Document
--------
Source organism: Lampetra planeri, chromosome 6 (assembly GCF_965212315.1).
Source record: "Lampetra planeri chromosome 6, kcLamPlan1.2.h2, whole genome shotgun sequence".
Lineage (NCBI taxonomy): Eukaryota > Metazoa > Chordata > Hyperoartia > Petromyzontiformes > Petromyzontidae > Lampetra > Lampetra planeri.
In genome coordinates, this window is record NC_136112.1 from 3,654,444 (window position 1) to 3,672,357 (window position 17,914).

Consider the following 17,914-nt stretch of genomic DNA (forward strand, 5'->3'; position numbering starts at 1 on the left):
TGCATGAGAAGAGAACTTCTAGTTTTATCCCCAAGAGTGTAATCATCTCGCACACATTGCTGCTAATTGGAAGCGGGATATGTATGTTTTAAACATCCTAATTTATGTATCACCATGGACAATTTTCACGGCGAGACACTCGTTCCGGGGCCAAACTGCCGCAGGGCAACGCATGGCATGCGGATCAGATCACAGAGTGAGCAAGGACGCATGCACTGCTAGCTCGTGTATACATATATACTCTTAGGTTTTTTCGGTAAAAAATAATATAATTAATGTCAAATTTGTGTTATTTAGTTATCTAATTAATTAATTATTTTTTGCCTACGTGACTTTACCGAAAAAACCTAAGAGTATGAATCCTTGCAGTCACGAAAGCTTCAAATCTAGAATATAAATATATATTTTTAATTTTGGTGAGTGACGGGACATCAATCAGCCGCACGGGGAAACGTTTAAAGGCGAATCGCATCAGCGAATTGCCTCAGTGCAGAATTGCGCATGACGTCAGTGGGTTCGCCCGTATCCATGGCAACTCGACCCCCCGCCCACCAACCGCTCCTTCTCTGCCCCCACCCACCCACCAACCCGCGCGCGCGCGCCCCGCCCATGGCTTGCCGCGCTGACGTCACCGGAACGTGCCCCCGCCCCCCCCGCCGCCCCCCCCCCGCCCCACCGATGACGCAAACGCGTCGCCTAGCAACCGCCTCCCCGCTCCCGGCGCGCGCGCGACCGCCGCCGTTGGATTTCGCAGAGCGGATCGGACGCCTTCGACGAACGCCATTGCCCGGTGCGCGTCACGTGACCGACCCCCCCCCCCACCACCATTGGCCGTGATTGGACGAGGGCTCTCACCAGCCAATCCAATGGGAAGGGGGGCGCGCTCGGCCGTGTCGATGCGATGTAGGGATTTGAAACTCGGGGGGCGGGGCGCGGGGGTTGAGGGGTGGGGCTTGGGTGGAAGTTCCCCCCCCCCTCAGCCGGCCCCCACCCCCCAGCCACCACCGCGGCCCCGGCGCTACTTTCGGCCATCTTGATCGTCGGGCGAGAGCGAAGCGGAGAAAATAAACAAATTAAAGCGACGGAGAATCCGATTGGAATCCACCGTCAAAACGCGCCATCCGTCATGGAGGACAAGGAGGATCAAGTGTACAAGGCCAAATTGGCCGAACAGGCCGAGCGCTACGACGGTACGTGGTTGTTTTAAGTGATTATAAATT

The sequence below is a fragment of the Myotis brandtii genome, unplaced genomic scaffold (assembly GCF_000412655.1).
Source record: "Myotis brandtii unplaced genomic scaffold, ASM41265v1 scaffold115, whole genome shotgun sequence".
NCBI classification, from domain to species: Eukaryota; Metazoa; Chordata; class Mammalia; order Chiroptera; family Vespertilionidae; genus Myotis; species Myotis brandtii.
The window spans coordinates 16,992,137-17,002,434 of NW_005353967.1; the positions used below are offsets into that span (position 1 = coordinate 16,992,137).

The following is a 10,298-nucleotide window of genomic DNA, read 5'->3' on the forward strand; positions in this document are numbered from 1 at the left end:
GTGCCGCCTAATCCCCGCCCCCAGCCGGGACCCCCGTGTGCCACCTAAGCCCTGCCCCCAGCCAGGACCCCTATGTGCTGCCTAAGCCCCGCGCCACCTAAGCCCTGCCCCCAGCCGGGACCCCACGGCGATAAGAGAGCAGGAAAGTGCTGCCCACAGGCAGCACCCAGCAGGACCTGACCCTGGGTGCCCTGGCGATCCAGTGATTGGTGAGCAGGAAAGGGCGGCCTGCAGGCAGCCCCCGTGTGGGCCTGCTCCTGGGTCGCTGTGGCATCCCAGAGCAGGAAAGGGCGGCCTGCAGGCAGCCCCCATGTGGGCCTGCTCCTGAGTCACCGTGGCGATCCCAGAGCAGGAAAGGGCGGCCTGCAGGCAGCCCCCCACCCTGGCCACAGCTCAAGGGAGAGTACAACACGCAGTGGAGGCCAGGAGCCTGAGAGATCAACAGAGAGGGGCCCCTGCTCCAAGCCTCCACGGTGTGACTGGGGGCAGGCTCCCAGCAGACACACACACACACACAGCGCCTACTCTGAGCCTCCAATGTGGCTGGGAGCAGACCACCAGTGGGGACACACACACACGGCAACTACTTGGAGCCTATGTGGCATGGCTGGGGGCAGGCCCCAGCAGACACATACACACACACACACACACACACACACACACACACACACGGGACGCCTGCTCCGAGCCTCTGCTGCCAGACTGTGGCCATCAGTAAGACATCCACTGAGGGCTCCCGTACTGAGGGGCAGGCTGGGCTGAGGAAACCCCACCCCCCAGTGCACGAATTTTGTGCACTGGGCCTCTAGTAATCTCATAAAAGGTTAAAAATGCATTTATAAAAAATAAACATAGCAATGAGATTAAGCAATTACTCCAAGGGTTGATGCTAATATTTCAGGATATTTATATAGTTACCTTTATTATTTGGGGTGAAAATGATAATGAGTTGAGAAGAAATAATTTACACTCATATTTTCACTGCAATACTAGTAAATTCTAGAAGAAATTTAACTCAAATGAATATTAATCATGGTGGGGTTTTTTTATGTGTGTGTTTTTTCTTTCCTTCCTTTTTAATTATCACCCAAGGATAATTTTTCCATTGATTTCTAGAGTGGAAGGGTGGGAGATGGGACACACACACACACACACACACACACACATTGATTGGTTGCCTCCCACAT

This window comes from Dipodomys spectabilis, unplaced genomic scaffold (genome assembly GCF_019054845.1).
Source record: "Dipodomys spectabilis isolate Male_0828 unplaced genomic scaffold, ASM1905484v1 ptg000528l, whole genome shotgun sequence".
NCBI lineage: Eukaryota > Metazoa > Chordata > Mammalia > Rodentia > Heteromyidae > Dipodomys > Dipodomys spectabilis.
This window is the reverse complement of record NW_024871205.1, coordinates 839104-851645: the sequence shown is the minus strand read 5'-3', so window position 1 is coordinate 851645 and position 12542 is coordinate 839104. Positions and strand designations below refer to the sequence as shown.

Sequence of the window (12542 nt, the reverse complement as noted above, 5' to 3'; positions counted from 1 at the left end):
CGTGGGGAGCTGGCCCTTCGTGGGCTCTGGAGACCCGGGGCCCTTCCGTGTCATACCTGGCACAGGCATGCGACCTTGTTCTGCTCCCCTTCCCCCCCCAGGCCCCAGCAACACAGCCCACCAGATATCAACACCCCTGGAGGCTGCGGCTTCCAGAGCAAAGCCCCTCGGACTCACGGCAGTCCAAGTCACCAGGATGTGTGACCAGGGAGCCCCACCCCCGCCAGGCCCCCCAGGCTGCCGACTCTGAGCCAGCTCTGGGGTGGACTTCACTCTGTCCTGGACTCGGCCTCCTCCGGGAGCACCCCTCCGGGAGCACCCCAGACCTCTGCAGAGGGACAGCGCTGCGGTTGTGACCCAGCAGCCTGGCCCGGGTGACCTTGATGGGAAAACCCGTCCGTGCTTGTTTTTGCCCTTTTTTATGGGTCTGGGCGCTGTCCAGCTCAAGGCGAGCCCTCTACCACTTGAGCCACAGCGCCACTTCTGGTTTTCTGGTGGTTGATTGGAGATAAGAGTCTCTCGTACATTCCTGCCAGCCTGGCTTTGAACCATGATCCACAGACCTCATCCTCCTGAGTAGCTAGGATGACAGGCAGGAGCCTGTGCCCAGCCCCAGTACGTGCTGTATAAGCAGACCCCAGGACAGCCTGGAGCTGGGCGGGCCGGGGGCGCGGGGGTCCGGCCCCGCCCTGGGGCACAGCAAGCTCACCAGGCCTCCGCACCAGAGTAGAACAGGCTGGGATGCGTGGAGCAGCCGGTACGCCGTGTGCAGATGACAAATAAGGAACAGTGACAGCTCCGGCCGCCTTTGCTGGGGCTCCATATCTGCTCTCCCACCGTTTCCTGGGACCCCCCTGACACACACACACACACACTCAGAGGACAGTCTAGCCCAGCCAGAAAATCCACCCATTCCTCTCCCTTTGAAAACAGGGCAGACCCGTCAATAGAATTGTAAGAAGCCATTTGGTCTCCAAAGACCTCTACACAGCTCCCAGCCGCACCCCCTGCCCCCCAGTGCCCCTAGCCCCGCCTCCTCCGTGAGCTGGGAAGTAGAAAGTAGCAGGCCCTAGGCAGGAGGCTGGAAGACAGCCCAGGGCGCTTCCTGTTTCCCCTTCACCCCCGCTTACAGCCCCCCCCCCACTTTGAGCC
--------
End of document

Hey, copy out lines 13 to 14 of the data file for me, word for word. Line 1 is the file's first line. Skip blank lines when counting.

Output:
This window comes from Dipodomys spectabilis, unplaced genomic scaffold (genome assembly GCF_019054845.1).
Source record: "Dipodomys spectabilis isolate Male_0828 unplaced genomic scaffold, ASM1905484v1 ptg000528l, whole genome shotgun sequence".